In any event, there is no pending motion to dismiss in this case. No decision, prior to this one, has ever allowed a trial court to deny plaintiff his "unfettered" right to voluntarily dismiss his claim without prejudice, on the basis that defendant should be allowed to file a section 2-615 motion to dismiss for failure to state a cause of action. See Bochantin v. Petroff, 145 Ill. 2d 1, 5-7, 582 N.E.2d 114, 116-17 (1991) (previously filed motion to dismiss for failure to produce experts is a motion which could result in a final disposition of the case); Winn v. Mitsubishi Motor Manufacturing of America, Inc., 308 Ill. App. 3d 1054, 1058-60, 721 N.E.2d 819, 822-24 (1999) (Fourth District, holding trial judge generally has no discretion to deny motion to voluntarily dismiss; trial judge may not rule on previously filed motion to transfer venue before ruling on motion for involuntary dismissal).
In the present case, the trial court, when it granted defendants' motion to dismiss with leave to amend, did not rule it was apparent that there was no set of facts that would entitle plaintiff to recover. The trial court rather indicated that it was dismissing the case because of a technical pleading deficiency, because the trial court gave plaintiff leave to amend. The majority does not attempt to justify its decision under section 2-1009 or under Gibellina. Instead, the majority comes up with a new rule, that:
"Smith's April 2001 motion to voluntarily dismiss count III was a nullity because there was no count III to voluntarily dismiss. Once the court dismissed count III, Smith either could have amended that count or accepted the court's dismissal." Slip op. at 4-5.
Under the majority's logic, Smith should have filed an amended complaint along with his motion for voluntary dismissal, so that there would have been a "count III to voluntarily dismiss." I suggest that such a wasted effort is completely unnecessary. There was clearly an existing claim here, a pending cause of action, when Smith filed his motion for voluntary dismissal. We recognized as much when we refused to consider the previous appeal in this case "because the court's February 2001 order was not final." If there was no existing claim that could be dismissed (slip op. at 5 ("a claim must exist before it can be dismissed")), we should have considered the previous appeal.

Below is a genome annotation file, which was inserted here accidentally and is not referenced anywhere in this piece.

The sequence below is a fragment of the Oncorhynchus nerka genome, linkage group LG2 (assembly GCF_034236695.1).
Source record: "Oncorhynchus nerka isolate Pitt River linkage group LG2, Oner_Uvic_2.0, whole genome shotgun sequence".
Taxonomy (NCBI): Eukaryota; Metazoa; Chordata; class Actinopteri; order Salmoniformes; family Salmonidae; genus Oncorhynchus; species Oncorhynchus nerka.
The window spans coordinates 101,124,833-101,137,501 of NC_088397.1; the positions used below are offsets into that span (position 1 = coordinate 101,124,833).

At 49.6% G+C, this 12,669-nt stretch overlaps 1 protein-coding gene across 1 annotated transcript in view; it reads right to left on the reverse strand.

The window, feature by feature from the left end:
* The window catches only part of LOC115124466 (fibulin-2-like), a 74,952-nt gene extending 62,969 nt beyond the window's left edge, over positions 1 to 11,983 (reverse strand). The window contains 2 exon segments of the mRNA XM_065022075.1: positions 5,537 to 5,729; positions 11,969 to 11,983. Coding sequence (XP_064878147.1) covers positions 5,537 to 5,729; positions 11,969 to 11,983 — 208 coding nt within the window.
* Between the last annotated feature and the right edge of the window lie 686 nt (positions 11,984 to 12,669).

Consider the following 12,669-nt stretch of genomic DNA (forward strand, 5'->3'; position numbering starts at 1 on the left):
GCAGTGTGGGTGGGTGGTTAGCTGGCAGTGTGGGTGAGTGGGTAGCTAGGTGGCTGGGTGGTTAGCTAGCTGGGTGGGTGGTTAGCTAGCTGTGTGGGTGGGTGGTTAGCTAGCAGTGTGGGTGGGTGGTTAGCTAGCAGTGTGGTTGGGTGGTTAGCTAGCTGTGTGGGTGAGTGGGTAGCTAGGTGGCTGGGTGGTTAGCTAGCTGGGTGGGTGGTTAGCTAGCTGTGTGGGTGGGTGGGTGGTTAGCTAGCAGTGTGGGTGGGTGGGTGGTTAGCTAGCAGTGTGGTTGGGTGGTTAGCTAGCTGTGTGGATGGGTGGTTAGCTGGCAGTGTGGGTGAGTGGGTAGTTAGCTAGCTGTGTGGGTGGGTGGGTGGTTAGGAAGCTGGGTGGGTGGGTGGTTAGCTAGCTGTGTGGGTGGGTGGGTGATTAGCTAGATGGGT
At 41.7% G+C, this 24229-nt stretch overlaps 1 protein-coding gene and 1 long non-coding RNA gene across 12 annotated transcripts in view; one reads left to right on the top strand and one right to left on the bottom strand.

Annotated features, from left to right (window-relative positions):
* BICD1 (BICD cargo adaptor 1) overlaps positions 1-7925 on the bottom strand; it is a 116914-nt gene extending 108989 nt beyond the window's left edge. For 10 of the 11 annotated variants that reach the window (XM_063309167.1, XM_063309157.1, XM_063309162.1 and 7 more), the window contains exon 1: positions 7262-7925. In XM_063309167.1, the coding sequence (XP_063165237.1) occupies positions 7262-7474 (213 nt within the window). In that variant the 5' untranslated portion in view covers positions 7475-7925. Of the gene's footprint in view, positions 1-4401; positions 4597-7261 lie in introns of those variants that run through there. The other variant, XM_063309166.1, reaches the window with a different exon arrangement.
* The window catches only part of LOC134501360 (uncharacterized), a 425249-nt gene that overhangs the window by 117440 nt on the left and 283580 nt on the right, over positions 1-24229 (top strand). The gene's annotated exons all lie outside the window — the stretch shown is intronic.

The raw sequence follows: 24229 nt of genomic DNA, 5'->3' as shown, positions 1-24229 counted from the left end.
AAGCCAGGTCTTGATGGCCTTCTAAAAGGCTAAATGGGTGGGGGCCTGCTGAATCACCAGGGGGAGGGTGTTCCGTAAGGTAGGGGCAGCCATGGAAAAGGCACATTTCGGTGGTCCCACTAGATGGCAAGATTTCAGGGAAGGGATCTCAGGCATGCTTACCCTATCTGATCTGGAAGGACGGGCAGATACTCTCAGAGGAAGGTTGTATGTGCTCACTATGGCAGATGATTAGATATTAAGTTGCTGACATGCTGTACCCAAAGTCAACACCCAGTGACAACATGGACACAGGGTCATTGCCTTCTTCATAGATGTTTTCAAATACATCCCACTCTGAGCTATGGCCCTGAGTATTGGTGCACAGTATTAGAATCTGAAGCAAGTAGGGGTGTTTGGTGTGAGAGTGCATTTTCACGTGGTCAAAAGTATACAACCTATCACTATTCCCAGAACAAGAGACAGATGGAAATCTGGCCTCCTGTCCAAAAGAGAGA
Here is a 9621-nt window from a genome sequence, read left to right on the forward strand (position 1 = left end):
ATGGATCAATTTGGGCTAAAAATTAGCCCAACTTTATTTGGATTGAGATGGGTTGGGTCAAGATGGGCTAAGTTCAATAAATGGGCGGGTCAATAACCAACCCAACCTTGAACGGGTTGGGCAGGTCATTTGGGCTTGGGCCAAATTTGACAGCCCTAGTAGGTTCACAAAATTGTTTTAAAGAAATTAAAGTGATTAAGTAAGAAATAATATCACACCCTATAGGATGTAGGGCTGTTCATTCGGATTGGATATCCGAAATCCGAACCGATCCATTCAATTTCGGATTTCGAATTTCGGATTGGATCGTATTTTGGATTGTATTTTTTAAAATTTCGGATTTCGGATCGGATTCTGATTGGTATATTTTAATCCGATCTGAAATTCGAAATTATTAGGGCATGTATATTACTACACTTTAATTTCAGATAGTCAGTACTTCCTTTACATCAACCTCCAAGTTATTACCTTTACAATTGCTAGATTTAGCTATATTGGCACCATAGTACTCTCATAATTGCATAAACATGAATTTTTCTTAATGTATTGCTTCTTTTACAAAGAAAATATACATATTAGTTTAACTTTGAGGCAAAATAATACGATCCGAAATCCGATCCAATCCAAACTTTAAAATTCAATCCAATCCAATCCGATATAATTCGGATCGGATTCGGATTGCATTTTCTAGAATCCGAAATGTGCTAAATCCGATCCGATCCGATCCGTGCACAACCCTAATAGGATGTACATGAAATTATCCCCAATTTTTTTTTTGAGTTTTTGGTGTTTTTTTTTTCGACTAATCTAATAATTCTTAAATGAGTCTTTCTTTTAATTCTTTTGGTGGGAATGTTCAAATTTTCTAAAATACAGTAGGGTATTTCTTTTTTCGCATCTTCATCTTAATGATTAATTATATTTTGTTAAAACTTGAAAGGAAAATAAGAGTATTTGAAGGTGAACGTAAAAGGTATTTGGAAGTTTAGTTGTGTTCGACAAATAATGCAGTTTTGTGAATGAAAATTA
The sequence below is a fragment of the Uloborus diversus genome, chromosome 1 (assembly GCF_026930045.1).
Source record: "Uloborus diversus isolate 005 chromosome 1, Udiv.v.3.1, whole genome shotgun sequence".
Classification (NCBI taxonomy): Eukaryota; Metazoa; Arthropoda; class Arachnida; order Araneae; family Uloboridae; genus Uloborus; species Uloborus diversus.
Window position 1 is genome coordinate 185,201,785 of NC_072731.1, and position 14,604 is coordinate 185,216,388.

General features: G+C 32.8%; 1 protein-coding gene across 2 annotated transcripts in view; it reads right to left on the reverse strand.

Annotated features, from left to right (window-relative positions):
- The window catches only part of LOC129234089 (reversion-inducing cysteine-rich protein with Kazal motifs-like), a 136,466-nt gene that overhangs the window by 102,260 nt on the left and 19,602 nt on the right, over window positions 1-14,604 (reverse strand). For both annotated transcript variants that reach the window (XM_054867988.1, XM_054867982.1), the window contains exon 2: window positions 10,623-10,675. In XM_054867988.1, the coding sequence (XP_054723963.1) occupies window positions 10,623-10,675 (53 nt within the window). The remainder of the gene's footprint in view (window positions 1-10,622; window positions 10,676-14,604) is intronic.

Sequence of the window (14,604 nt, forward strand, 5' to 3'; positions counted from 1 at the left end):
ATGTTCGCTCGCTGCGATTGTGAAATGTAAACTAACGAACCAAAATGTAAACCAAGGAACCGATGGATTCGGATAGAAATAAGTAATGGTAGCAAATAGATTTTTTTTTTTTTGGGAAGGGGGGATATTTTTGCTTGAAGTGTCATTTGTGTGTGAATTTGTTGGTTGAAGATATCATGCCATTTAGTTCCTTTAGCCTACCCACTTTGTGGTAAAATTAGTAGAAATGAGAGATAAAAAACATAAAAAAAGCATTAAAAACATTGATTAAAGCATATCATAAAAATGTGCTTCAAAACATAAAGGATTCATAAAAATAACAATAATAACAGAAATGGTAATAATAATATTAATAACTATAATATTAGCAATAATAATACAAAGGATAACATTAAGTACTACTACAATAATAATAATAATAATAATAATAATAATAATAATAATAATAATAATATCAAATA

In Dunavan v. Calandrino, 167 Ill. App. 3d 952, 955-56, 522 N.E.2d 347, 348-49 (1988), the trial court stated that "'in order for something to be dismissed, however absolute the [right] may be, it has to exist.'" The trial court concluded that counts I and II, which had previously been dismissed, "'do not now exist for [section] 2-1009 *** to apply to.'" Dunavan, 167 Ill. App. 3d at 956, 522 N.E.2d at 349. The appellate court affirmed that ruling. In Dunavan, however, counts I and II were dismissed with prejudice and without leave to amend in a final order in September 1985. In June 1986, the court denied leave to file an amended complaint, whereupon plaintiff filed a motion for volun-tary dismissal of the remaining counts, plus counts I and II. The court refused to allow him to take a voluntary dismissal as to counts I and II. Allowing him to do so "would, in effect, render every dismissal with prejudice a nullity because a plaintiff could always move for voluntary dismissal and then refile his cause of action later in a new proceeding." Dunavan, 167 Ill. App. 3d at 959, 522 N.E.2d at 351. That is not our case. There is no final order, no dismissal with prejudice, no dismissal without leave to amend, in our case.
A plaintiff has the "unfettered right" to voluntarily dismiss his claim without prejudice, upon proper notice and payment of costs, at any time before trial or hearing begins. Morrison, 191 Ill. 2d at 165, 729 N.E.2d at 488. That right promotes judicial economy. Often after a plaintiff takes a voluntary dismissal, the case is settled or never refiled. By forcing plaintiffs to proceed with questionable cases, we unnecessarily burden the courts and we unfairly require plaintiffs to go forward at a time when they are not ready to do so. Of course, a plaintiff should not be allowed to take a voluntary dismissal to avoid a pending motion which could result in a final disposition of the case.
Gibellina, 127 Ill. 2d at 138, 535 N.E.2d at 866. That is not the situation here. There is no pending motion. It is unlikely, given the fact that leave to amend had been granted, that the trial court will eventually find that no set of facts could be proven which would enable plaintiff to recover. This cause of action was filed in November 2000, and plaintiff filed his motion for involuntary dismissal in April 2001. The fact that defendants might eventually be successful on a motion for summary judgment or perhaps at trial does not justify depriving plaintiff of his unfettered right to take a voluntary dismissal at this early stage of the proceedings.